Monthly Archives: October 2013

Dao Grao Vasco 2012

 Portugal, $10

I’m working on a long piece about the new high-end Portuguese wines for our upcoming issue, so I’m in an Iberian frame of mind. The dominant image I have in my mind from this week’s bottle comes from a four-hour layover I had at the Lisbon Airport last fall. As I was settling in with myless-than-exciting food court lunch, I saw a gentleman in his mid-50’s, dressed quite nicely, sit down at an adjoining table. To go with his sandwich he had purchased an entire 750 mL bottle of Dao Grao Vasco, and over the course of the next 30 mins polished off the whole thing, whereupon he courteously cleared his tray and headed off for his flight. Ah, Europe.

Generally, wine available in airport food courts is wretched the world over, but that gentleman was on to something in this case. In the past, cheap Dao wines were something to truly fear, but this oddball blend of grapes (Jaen, Alfrocheiro, Tinta Roriz, Tinta Pinheira and Touriga Nacional) manages to channel a back alley Barolo vibe that I sort of love: dry, dark cherrieswith a swack of spice and a medium body. For under $10, it’s damn near impossible to beat—just be discrete if you want to whip it out at your next Canadian food court lunch.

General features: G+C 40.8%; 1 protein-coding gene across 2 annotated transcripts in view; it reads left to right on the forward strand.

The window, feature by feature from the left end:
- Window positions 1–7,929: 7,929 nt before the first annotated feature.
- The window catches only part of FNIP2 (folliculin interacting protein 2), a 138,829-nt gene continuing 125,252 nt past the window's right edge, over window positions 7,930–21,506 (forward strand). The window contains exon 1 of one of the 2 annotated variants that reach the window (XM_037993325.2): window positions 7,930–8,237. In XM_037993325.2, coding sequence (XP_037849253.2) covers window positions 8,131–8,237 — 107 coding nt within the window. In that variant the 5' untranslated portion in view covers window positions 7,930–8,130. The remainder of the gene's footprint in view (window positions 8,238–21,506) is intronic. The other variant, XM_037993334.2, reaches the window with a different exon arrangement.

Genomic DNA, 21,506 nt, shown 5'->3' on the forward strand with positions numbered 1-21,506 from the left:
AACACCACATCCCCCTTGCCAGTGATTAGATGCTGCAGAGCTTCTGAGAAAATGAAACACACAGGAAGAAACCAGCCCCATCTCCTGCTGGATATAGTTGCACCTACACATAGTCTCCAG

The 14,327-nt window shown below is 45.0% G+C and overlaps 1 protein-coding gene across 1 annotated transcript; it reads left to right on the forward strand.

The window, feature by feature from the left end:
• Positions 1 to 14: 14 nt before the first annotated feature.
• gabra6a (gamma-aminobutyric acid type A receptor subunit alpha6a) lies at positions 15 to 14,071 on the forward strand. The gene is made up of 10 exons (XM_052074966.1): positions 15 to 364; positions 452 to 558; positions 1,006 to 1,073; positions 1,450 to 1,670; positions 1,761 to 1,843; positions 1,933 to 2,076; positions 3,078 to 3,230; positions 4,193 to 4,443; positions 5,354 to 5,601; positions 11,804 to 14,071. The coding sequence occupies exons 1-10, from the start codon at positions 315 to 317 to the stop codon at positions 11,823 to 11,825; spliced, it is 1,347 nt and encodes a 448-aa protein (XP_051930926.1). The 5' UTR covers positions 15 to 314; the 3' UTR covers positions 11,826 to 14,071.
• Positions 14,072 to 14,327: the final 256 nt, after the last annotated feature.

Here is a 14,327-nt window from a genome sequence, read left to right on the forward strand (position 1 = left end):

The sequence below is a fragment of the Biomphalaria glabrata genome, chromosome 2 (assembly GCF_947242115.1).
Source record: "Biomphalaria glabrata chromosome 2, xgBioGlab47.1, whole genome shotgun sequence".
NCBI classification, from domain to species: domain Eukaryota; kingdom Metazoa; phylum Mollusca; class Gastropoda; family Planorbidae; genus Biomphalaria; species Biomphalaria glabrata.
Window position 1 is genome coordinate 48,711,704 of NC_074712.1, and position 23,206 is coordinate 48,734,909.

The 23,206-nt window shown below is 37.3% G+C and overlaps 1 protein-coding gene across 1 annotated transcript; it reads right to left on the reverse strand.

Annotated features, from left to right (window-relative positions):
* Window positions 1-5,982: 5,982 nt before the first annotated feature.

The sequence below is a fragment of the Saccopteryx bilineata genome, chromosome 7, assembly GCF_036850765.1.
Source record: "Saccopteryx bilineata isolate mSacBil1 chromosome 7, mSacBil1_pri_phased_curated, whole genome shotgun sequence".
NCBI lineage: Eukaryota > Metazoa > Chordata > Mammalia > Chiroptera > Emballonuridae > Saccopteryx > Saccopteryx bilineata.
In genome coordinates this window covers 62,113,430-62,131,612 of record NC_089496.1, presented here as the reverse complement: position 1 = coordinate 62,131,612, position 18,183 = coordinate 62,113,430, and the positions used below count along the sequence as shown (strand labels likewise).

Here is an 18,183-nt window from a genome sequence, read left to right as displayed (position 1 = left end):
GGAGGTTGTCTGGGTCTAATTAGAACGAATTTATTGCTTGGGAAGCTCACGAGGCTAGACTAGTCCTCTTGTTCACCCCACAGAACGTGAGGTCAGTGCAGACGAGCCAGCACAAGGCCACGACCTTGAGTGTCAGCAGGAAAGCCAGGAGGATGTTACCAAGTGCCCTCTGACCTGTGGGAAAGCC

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Serendipity Sauvignon Blanc 2012

BC, $12

Sauvignon Blanc is a tough one. It reaches some great heights in the old world (Sancerre and Pouilly Fume, but also as a team layer in Sauternes) but with a few exceptions for the most part (apologies to Sonoma’s Merry Edwards) its expression in North America could be best described as functional—it’s pleasant, agreeable and consistent. That all changed when the Kiwis got into the game and I think it’s fair to say that their transformation of the grape into a powerhouse has been the greatest white wine story of the past decade. Kim Crawford, Oyster Bay and Cloudy Bay are all names that have become worldwide players largely on the strength of their reasonably-priced Sauvignon. And yet, there are those who still shun the grape, not because of lack of texture and flavour, but because the very consistency that the kiwis produce it with is numbingly efficient. Sometimes you can never win.

All of which makes me wonder what sort of masochist would grow it in the Okanagan. With our insane land prices and Sauvignon Blanc’s association with lower cost wines (even the priciest Sancerre still checks in at 2 figures) it would have to be a labour of love—and it seems to be with Serendipity’s Judy Kingston. If you like the flinty austerity of Pouilly Fume, I’d probably take a pass, but if you’re a fan of the Kiwi style there are notes here you’ll love. First and foremost is the strongest and clearest grapefruit expression I’ve come across in a long while, followed up with some melon and lime. It’s intense and miles away from the insipid style that once marked this varietal.

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Anciano Gran Reserva 2003

Anciano Gran Reserva 2003

Spain, $14